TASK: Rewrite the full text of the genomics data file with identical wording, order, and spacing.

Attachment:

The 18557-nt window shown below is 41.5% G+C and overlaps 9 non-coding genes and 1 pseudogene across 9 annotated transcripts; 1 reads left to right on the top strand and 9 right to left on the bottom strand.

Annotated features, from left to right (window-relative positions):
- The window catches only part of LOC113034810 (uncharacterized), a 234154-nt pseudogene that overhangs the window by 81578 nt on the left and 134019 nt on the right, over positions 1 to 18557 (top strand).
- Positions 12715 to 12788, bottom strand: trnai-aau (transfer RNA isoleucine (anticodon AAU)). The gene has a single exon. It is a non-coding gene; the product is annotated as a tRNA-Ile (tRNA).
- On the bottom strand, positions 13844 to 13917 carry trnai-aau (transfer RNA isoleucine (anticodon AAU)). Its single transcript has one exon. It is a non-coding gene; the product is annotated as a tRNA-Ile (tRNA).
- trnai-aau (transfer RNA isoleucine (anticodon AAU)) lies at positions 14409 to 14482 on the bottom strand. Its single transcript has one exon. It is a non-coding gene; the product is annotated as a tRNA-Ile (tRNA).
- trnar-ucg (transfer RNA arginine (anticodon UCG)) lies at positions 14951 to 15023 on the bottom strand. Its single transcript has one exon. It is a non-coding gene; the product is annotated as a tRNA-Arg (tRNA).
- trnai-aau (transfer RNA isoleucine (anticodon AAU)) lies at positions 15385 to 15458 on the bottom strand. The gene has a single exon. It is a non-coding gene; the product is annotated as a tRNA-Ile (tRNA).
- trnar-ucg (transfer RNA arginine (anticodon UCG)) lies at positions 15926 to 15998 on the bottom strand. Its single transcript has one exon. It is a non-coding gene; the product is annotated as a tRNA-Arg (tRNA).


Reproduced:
The 18557-nt window shown below is 41.5% G+C and overlaps 9 non-coding genes and 1 pseudogene across 9 annotated transcripts; 1 reads left to right on the top strand and 9 right to left on the bottom strand.

Annotated features, from left to right (window-relative positions):
- The window catches only part of LOC113034810 (uncharacterized), a 234154-nt pseudogene that overhangs the window by 81578 nt on the left and 134019 nt on the right, over positions 1 to 18557 (top strand).
- Positions 12715 to 12788, bottom strand: trnai-aau (transfer RNA isoleucine (anticodon AAU)). The gene has a single exon. It is a non-coding gene; the product is annotated as a tRNA-Ile (tRNA).
- On the bottom strand, positions 13844 to 13917 carry trnai-aau (transfer RNA isoleucine (anticodon AAU)). Its single transcript has one exon. It is a non-coding gene; the product is annotated as a tRNA-Ile (tRNA).
- trnai-aau (transfer RNA isoleucine (anticodon AAU)) lies at positions 14409 to 14482 on the bottom strand. Its single transcript has one exon. It is a non-coding gene; the product is annotated as a tRNA-Ile (tRNA).
- trnar-ucg (transfer RNA arginine (anticodon UCG)) lies at positions 14951 to 15023 on the bottom strand. Its single transcript has one exon. It is a non-coding gene; the product is annotated as a tRNA-Arg (tRNA).
- trnai-aau (transfer RNA isoleucine (anticodon AAU)) lies at positions 15385 to 15458 on the bottom strand. The gene has a single exon. It is a non-coding gene; the product is annotated as a tRNA-Ile (tRNA).
- trnar-ucg (transfer RNA arginine (anticodon UCG)) lies at positions 15926 to 15998 on the bottom strand. Its single transcript has one exon. It is a non-coding gene; the product is annotated as a tRNA-Arg (tRNA).